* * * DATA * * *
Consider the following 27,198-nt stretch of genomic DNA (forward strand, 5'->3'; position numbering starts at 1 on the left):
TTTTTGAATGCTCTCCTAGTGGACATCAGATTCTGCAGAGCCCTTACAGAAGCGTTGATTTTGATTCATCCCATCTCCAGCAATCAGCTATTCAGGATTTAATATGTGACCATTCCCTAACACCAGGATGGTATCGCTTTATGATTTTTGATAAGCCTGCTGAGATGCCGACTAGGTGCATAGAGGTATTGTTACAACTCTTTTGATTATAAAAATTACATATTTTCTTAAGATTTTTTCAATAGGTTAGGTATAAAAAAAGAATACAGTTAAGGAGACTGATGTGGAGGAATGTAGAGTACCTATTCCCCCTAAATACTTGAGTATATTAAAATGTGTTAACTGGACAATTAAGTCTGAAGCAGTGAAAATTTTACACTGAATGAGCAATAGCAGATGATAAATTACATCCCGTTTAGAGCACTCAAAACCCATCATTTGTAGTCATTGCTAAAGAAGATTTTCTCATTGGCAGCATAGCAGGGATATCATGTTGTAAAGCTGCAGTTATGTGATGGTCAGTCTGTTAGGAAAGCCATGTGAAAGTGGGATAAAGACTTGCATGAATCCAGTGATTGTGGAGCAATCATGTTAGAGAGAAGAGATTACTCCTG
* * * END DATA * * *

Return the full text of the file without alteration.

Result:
Consider the following 27,198-nt stretch of genomic DNA (forward strand, 5'->3'; position numbering starts at 1 on the left):
TTTTTGAATGCTCTCCTAGTGGACATCAGATTCTGCAGAGCCCTTACAGAAGCGTTGATTTTGATTCATCCCATCTCCAGCAATCAGCTATTCAGGATTTAATATGTGACCATTCCCTAACACCAGGATGGTATCGCTTTATGATTTTTGATAAGCCTGCTGAGATGCCGACTAGGTGCATAGAGGTATTGTTACAACTCTTTTGATTATAAAAATTACATATTTTCTTAAGATTTTTTCAATAGGTTAGGTATAAAAAAAGAATACAGTTAAGGAGACTGATGTGGAGGAATGTAGAGTACCTATTCCCCCTAAATACTTGAGTATATTAAAATGTGTTAACTGGACAATTAAGTCTGAAGCAGTGAAAATTTTACACTGAATGAGCAATAGCAGATGATAAATTACATCCCGTTTAGAGCACTCAAAACCCATCATTTGTAGTCATTGCTAAAGAAGATTTTCTCATTGGCAGCATAGCAGGGATATCATGTTGTAAAGCTGCAGTTATGTGATGGTCAGTCTGTTAGGAAAGCCATGTGAAAGTGGGATAAAGACTTGCATGAATCCAGTGATTGTGGAGCAATCATGTTAGAGAGAAGAGATTACTCCTG